On hearing the verdict, Mpungose threw his blue track suit into the public gallery, shouted, and threatened to expose his penis to the court, until he was restrained with handcuffs. The defendant was a psychopath. This was not a mitigating factor in law (of the land, at the time)
November 29th, 1985. Simon Mpungose was hanged to death in Pretoria. It was a Friday, a year after he was sentenced. Media reports read,
The “Hammerman,” Simon Mpungose was executed on 29 November 1985 after committing a string of violent robberies and murders in the Empangeni area”
In 1994 : Cathy Powers (Mail & Guardian journalist) highlighted some of the country’s worst serial killing cases. Simon Mpungose’s case topped the list. Powers noted that Mpungose’s motive appeared to be racial. She referenced Rian Malan’s ‘My Traitor’s Heart’.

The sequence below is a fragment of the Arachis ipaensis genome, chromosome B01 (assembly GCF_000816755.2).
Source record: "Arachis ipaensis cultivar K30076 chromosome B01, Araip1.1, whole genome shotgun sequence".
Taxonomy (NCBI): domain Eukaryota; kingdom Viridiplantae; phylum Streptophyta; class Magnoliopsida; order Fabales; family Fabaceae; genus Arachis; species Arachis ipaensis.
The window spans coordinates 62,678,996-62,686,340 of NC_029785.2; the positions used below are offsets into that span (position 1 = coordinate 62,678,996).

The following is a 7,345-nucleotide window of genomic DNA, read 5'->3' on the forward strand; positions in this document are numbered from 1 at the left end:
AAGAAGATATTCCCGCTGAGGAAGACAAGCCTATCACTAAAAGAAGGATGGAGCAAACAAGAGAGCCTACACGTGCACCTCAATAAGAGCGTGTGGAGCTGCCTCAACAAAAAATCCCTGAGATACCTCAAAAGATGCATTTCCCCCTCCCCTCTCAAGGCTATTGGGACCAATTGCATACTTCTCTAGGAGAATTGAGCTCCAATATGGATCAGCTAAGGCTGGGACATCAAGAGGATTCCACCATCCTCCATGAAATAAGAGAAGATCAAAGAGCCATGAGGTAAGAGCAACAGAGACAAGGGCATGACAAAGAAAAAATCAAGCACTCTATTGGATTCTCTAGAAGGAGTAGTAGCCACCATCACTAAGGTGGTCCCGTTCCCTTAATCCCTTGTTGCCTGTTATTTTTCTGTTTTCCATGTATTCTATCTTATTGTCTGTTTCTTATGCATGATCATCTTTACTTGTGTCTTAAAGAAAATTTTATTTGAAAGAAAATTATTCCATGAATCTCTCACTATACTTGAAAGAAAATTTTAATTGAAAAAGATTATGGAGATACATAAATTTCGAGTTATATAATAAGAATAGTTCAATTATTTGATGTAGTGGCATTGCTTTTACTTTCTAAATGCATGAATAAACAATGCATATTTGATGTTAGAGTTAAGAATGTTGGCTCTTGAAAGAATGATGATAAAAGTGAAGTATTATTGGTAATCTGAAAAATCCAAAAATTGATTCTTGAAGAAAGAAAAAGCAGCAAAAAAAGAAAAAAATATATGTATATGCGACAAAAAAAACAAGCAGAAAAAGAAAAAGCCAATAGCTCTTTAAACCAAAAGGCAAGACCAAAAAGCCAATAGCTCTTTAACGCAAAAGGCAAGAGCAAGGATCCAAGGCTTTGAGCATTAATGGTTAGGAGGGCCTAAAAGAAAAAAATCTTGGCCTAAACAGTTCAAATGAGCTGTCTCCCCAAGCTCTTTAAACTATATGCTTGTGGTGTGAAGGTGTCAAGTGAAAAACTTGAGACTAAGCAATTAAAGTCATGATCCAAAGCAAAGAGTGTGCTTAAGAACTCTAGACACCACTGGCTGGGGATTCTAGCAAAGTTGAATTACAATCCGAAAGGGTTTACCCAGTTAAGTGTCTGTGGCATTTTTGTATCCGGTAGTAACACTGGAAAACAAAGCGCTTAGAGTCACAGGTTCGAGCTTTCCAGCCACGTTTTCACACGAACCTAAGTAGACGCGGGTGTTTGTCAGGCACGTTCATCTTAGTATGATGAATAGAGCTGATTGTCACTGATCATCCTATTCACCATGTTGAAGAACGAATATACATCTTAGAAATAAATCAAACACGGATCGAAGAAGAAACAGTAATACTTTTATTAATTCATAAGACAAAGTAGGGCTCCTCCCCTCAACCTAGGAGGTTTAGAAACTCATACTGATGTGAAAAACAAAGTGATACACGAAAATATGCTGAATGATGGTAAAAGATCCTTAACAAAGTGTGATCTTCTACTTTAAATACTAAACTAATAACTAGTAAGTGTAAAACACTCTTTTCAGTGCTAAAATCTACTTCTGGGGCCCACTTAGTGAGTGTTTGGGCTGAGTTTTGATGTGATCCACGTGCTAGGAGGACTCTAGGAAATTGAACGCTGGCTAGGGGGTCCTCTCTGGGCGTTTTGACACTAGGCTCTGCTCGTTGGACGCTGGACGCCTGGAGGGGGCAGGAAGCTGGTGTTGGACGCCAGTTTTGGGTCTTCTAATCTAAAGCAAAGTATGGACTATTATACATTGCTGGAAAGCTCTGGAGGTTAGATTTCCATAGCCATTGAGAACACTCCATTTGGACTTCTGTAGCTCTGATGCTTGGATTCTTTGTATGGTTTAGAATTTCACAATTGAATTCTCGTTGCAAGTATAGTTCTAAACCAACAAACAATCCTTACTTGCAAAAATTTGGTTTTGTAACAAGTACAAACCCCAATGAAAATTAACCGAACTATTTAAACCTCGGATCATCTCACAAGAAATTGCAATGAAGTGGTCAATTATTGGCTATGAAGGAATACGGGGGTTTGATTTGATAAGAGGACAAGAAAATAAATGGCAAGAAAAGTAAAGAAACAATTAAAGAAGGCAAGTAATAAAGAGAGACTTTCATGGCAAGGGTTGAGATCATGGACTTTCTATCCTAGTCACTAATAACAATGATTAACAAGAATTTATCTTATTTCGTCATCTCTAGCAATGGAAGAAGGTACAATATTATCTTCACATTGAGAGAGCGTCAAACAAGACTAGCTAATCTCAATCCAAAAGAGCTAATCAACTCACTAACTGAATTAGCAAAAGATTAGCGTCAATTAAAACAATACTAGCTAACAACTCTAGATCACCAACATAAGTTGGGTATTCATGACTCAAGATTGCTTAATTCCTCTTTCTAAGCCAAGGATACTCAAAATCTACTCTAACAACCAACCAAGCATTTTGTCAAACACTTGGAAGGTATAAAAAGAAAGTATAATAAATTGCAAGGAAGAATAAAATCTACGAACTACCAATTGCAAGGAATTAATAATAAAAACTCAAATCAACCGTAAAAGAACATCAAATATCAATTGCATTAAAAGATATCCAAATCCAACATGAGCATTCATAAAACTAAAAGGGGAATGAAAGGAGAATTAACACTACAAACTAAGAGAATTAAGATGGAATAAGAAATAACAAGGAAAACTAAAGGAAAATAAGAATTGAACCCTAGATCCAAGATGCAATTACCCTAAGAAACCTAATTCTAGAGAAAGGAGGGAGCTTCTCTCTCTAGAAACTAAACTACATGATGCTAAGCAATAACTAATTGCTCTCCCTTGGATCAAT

Malan (a South African journalist) released his book a few years after Simon Mpungose was executed. By 1990, the mood of the country had changed. The anti-apartheid movement was at its height. Reports and stories of government sanctioned acts of brutality and violence were making headlines. A book detailing South African on South African violence was right on the button. The manner in which Simon Mpungose murdered his victims, along with his seemingly psychotic behaviour grabbed the attention of the global media.
Malan followed Simon Mpungose’s case. He told how Mpungose was orphaned as a child. As an adult, he was drawn into a life of crime. This escalated to the murder spree. In Malan’s report of the court case, he links the cruelties of apartheid to the drivers that led Mpungose to commit his crimes. Malan later found Mpungose’s rural village – and discovered that Mpungose had not actually been orphaned. In fact, the killer was cast out of his community over tribal superstition around incest.
Further Reading / Sources